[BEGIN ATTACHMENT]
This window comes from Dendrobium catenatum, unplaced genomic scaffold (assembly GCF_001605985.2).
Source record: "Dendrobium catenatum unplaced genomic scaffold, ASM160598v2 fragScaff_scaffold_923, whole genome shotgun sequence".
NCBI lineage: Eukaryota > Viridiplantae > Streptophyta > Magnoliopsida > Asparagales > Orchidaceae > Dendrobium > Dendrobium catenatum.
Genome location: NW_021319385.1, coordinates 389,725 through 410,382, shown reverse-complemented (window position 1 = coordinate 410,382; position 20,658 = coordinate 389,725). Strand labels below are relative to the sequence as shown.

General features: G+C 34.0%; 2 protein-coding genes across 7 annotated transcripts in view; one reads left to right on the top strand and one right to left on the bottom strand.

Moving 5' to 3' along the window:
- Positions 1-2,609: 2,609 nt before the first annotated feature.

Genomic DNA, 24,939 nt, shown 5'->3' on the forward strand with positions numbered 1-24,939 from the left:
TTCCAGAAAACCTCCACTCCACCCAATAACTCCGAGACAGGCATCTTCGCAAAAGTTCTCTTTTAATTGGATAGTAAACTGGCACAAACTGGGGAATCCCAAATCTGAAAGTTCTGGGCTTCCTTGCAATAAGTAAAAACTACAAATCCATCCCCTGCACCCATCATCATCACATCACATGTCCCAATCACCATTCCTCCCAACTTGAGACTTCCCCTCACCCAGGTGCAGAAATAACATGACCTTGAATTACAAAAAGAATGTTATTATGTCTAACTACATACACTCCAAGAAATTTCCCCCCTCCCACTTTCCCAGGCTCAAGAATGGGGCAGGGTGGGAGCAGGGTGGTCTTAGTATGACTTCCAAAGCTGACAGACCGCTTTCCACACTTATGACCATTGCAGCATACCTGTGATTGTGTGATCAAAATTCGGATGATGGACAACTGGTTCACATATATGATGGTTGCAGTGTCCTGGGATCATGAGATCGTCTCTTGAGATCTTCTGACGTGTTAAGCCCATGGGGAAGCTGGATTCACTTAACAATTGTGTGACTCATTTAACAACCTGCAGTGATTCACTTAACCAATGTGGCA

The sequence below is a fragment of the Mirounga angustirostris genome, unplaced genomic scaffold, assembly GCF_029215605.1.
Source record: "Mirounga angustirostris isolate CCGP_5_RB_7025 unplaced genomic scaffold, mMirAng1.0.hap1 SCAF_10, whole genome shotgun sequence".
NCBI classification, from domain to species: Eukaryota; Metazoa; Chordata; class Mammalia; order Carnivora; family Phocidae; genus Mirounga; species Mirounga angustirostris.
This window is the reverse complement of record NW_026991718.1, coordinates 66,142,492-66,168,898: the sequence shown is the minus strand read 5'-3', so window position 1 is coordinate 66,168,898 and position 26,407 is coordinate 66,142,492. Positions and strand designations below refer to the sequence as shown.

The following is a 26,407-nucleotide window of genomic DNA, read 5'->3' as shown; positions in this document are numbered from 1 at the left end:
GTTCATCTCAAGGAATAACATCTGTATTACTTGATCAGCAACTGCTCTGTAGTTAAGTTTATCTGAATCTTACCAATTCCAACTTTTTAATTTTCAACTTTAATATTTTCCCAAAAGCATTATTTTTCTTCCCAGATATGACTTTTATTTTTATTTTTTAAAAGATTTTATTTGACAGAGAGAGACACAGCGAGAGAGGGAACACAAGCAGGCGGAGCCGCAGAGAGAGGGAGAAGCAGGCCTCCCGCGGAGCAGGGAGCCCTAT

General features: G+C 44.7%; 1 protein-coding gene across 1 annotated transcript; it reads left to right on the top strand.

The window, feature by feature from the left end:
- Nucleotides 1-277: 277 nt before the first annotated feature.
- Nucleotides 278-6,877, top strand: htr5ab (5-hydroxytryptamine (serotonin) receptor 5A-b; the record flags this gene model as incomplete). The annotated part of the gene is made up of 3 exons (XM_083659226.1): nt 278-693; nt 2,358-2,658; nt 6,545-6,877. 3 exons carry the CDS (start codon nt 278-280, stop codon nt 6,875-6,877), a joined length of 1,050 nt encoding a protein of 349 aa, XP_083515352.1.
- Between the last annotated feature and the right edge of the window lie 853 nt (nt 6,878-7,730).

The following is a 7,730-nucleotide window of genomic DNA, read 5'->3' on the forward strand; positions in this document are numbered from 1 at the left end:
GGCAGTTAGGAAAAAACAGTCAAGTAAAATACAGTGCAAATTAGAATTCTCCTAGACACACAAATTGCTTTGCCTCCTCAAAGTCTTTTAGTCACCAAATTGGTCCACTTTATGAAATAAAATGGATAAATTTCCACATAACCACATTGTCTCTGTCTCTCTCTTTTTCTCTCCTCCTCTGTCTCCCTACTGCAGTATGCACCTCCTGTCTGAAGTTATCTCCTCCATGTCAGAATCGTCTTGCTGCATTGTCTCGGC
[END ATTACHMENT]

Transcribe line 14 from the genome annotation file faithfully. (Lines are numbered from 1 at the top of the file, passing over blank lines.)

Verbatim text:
The following is a 26,407-nucleotide window of genomic DNA, read 5'->3' as shown; positions in this document are numbered from 1 at the left end: